Kirsty Budge The Doing artist statement

You do it because the doing of it is the thing. The doing is the thing. The talking and worrying and thinking is not the thing. That is what I know.
Amy Poehler, Yes Please, 2014 (Pan Macmillan Australia) p.15

This new body of work evolved following a three month residency at the Cité Internationale des Arts in Paris. The residency (awarded through the Art Gallery of New South Wales) came with a live-in studio providing a new and intimate proximity to my painting practice. The time in Paris was the beginning of a year long exploration into the collision of self and place.

Uprooted and emptied by unforeseen life changes, my return to Melbourne set in motion The Doing. The lived-in intimacy of the Cité’s studio space revealed itself to be a precursor for a new way of living once home. For myself as an artist I prefer a working space to be a solitary secure place with some natural light and for my studio practice to be sustainable these qualities also needed to lend themselves to a functional, uplifting living space.

Enter the Quamby Building — my new home — a charming Modernist heritage-listed apartment block in Toorak, designed by architect Roy Grounds.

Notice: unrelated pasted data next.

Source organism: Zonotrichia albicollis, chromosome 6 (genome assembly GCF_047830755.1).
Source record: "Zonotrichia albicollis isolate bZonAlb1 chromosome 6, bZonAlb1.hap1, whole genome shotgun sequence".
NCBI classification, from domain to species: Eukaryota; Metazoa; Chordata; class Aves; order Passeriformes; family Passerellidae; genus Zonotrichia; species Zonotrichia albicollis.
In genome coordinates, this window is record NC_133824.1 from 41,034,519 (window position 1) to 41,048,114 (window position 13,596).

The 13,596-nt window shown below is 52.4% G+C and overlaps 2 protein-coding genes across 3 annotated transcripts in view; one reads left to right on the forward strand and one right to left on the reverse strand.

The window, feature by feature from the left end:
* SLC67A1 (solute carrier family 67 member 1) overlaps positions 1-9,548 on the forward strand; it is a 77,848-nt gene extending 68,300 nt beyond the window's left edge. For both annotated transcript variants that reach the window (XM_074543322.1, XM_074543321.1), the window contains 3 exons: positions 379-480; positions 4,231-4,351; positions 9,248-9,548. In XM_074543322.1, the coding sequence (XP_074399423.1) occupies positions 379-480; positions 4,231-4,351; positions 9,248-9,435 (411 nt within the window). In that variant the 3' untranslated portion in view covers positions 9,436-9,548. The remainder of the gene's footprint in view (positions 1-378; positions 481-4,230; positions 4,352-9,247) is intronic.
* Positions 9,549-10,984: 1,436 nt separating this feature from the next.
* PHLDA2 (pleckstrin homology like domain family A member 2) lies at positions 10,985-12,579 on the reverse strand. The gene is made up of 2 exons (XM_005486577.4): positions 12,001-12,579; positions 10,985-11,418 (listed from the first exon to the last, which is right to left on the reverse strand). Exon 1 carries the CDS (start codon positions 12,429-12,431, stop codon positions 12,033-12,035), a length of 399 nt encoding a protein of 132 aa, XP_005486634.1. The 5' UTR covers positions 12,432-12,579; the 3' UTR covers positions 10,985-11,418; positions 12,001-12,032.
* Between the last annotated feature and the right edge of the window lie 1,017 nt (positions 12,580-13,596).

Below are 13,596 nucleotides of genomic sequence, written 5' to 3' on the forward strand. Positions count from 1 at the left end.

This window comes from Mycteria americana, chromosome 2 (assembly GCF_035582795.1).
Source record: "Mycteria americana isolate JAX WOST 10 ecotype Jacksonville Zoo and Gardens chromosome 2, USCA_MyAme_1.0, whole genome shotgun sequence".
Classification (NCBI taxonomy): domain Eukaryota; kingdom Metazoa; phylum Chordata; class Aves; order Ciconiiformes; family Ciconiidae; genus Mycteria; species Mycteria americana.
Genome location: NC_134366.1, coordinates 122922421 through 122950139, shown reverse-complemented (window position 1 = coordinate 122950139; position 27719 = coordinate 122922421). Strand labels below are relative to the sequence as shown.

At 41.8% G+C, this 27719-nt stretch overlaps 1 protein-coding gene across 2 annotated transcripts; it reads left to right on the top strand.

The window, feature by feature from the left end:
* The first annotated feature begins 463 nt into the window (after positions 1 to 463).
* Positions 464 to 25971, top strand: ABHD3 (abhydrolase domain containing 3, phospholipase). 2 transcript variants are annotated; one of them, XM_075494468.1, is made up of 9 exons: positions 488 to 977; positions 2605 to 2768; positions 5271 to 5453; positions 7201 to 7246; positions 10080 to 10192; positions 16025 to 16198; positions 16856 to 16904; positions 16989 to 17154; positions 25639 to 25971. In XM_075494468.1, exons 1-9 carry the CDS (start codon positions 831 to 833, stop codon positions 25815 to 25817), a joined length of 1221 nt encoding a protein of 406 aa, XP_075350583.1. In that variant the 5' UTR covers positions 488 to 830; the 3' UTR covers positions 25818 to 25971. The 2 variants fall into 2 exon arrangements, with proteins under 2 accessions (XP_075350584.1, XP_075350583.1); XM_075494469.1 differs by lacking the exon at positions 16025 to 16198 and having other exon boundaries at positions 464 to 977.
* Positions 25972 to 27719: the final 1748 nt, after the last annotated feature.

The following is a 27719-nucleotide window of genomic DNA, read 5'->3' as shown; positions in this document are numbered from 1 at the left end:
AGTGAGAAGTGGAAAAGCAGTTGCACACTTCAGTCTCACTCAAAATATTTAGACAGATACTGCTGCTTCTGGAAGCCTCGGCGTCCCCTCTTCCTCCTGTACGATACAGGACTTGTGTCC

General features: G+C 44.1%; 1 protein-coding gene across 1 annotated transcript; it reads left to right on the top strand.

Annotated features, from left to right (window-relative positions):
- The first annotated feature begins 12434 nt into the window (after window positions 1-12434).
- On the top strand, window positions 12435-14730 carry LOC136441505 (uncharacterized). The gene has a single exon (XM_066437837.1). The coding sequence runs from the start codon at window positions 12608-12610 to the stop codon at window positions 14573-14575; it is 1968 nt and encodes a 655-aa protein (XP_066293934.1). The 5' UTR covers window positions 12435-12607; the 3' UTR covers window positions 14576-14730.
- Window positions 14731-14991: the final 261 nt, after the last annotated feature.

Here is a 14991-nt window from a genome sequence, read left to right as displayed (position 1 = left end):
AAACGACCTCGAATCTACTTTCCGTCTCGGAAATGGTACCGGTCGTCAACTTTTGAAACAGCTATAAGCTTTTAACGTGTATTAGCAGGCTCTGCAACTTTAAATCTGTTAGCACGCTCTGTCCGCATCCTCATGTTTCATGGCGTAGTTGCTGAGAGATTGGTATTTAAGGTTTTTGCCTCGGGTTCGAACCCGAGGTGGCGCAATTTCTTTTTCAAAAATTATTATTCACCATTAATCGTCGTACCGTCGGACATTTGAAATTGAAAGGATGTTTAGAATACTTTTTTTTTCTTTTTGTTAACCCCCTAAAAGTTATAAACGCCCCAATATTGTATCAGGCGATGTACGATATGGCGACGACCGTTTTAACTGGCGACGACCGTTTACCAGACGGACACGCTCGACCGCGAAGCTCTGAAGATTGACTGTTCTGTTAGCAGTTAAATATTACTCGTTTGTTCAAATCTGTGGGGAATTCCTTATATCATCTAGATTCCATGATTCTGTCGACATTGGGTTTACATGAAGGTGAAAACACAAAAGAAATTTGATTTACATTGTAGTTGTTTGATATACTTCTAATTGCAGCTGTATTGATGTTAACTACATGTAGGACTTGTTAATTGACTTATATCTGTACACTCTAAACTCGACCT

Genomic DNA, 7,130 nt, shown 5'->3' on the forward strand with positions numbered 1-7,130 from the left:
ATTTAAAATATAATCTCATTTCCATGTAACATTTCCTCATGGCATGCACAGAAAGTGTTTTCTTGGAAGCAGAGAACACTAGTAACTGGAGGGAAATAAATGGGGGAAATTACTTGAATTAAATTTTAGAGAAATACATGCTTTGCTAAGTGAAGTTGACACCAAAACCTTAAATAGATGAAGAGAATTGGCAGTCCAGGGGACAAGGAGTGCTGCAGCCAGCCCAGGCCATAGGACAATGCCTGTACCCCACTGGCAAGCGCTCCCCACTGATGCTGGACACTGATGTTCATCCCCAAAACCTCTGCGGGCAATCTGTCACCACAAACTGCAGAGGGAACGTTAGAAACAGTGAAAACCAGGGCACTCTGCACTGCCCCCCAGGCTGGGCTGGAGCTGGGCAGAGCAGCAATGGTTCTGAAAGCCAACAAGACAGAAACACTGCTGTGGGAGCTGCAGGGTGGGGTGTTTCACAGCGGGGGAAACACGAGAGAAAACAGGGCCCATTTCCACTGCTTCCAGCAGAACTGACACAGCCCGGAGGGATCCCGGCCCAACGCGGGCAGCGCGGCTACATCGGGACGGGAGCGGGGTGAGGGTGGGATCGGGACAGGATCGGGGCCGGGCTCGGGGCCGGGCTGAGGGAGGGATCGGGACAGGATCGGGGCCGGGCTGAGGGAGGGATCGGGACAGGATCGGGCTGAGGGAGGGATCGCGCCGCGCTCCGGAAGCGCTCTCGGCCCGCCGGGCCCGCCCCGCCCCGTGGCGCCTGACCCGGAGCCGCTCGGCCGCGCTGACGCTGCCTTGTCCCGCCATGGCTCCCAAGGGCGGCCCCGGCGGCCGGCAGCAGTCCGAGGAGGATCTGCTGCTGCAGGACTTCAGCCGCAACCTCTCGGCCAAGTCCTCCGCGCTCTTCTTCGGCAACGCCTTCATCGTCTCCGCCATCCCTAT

The assumption could be made that Roy Grounds was a big believer in The Doing. As an architect he cared about what people were actually doing in their lives and studied each new client’s living habits in order to create a functional space.
He said, “Architecture to me grows out of living a full life and of understanding life and human beings. Any building which is a creative building is a personal expression of a point of view. Domestic architecture is essentially a portrait.”

The north-facing light, the wall of floor to ceiling windows, the long white painted brick wall in the main room, promoted the fluid nature of the home/studio and provided space to a new understanding of “one’s own time”.

The work then shifted into a meditation on the intimacy of space and the reimagining of self. The composition of the seven vertical paintings mimic the structure of the windows (apparently counting to eight is too hard) and the colour palette is in direct relation to the natural light and the building itself. This apartment has proven integral as not only a physical work space but as a place to observe, listen, to be vulnerable and accountable.

The paintings in this exhibition incorporate pop culture and art historical references, my range of mediums, influences and obsessions. These images and ideas are synthesised with personal documentation of daily life, while exploring questions, feelings, memories, experiences and realisations through painting processes.

— Kirsty Budge, 2019  

Kirsty would like to sincerely thank Megan Sprague, Ash Lawson, Gwynneth Budge, Ro Noonan, Luke Parker, Gemma Avery, Miriam Brown, Alicia Stafford, Jen Cloher, Brodie Lancaster, Julia Gorman, Ben Fountain and the AGNSW.

In loving memory of Antonia Tatchell.